Beauvoir was the last home of Jefferson Davis and it was the site of his retirement. A National Historic Landmark, the complex includes the Jefferson Davis Presidential Library, the restored antebellum home, the Confederate Museum and veteran's cemetery on 51 landscaped acres fronting the Gulf of Mexico. Beauvoir, the Jefferson Davis Home and Presidential Library, is owned and operated by the Mississippi Division Sons of Confederate Veterans.


  • Beauvoir after restoration
    Beauvoir after restoration
  • Beauvoir (April 2006), 7 months after Hurricane Katrina
    Beauvoir (April 2006), 7 months after Hurricane Katrina

In 1877, Jefferson Davis was looking for a quiet retreat to write his books and papers.  While inspecting property on the Mississippi Gulf Coast, he paid a courtesy call on Mrs. Dorsey (a family friend).  He told her of his plans to try to find a place to write his books and papers.  She encouraged him to stay at Beauvoir in one of the two pavilions in front of Beauvoir House to write his books.  He agreed to do so only if he paid $50.00 a month for room and board.  After two years, he fell in love with the property and he wanted to buy it.  She in turn wanted to sell it to him, so they agreed upon a selling price of $5,500.00 dollars to be paid in three payments.  He made the first payment and six months later, Mrs. Dorsey died.  At that time he found out he was her sole heir and he eventually inherited the house along with other property.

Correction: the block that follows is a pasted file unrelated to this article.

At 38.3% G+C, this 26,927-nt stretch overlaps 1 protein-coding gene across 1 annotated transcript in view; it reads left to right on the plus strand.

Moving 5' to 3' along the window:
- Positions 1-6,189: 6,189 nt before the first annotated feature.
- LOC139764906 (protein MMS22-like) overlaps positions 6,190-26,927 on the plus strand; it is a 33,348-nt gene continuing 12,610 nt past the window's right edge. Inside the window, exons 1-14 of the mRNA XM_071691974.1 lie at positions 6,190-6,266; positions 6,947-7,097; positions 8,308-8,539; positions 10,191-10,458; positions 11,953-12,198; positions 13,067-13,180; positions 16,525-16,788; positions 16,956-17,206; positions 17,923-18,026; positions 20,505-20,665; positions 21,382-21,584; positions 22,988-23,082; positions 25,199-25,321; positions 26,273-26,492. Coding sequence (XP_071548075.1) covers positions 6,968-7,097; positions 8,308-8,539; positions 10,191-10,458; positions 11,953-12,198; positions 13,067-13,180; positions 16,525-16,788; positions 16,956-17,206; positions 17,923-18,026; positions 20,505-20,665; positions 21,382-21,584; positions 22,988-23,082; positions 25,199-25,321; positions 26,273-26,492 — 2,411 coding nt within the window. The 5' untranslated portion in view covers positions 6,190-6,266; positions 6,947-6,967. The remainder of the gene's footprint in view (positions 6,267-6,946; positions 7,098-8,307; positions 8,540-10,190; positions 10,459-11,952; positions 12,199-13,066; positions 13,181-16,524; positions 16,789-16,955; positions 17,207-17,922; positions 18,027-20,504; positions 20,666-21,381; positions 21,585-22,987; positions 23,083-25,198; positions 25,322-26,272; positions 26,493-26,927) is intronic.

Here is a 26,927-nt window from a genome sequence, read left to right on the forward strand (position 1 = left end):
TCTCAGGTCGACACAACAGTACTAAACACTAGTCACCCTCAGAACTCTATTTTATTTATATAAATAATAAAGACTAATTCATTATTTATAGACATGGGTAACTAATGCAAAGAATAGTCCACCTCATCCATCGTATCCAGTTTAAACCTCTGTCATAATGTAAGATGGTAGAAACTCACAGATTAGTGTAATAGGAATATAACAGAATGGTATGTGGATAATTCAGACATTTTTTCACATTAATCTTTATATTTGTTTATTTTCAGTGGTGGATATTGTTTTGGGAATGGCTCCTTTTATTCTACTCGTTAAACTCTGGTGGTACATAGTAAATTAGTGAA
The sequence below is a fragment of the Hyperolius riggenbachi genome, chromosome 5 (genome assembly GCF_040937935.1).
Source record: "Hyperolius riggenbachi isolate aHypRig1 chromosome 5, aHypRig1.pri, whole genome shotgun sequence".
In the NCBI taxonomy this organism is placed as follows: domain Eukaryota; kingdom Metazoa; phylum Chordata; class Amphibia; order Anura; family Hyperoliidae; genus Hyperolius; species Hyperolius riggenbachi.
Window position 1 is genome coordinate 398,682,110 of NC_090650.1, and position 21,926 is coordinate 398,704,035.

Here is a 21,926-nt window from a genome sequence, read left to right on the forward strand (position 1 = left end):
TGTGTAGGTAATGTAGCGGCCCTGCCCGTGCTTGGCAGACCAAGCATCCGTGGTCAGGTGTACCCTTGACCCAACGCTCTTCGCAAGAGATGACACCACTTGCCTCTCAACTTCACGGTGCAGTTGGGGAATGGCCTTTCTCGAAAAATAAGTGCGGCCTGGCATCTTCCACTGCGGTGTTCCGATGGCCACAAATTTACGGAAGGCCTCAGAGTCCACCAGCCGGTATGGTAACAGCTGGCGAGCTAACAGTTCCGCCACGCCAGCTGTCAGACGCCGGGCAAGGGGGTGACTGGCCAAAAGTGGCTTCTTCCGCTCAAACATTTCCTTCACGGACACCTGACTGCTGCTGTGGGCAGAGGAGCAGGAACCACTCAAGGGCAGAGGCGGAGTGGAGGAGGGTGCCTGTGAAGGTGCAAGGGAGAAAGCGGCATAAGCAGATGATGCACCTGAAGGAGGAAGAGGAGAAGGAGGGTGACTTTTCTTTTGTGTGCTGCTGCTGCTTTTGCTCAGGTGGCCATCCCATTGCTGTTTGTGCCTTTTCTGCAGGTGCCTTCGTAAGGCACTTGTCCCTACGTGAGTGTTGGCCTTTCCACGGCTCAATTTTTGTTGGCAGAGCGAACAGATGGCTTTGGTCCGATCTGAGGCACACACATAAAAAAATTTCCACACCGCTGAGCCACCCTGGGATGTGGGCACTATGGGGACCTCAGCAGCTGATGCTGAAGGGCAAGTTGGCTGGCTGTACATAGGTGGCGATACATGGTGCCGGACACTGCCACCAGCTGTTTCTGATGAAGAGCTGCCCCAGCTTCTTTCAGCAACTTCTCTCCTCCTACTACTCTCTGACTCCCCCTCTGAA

Jefferson Davis died in 1889.  His daughter, Winnie, then inherited the property and when she died in 1898, Varina, Jefferson Davis' widow inherited the property.  Mrs. Davis sold the property to the Mississippi Division of the Sons of Confederate Veterans with two stipulations.  The first was that the property be used for a Confederate Veterans Home for the veterans and or their widows at no charge to them and that was done from 1903 until 1957 when the last three widows were transferred to a private nursing home in Greenwood, Mississippi, when it was no longer practical to keep them at the site. The facility housed a maximum of 288 residents at any given time and cared for 1800 individuals in its 54 year existence.The second stipulation for the sale of the property was that it be used as a memorial to Jefferson Davis and the Confederate Soldier; and that has been done from 1903 until the present time.

     While at Beauvoir, Davis wrote two memoirs, The Rise and Fall of the Confederate Government published in 1881 followed by A Short History of The Confederate States of America in 1890.

 

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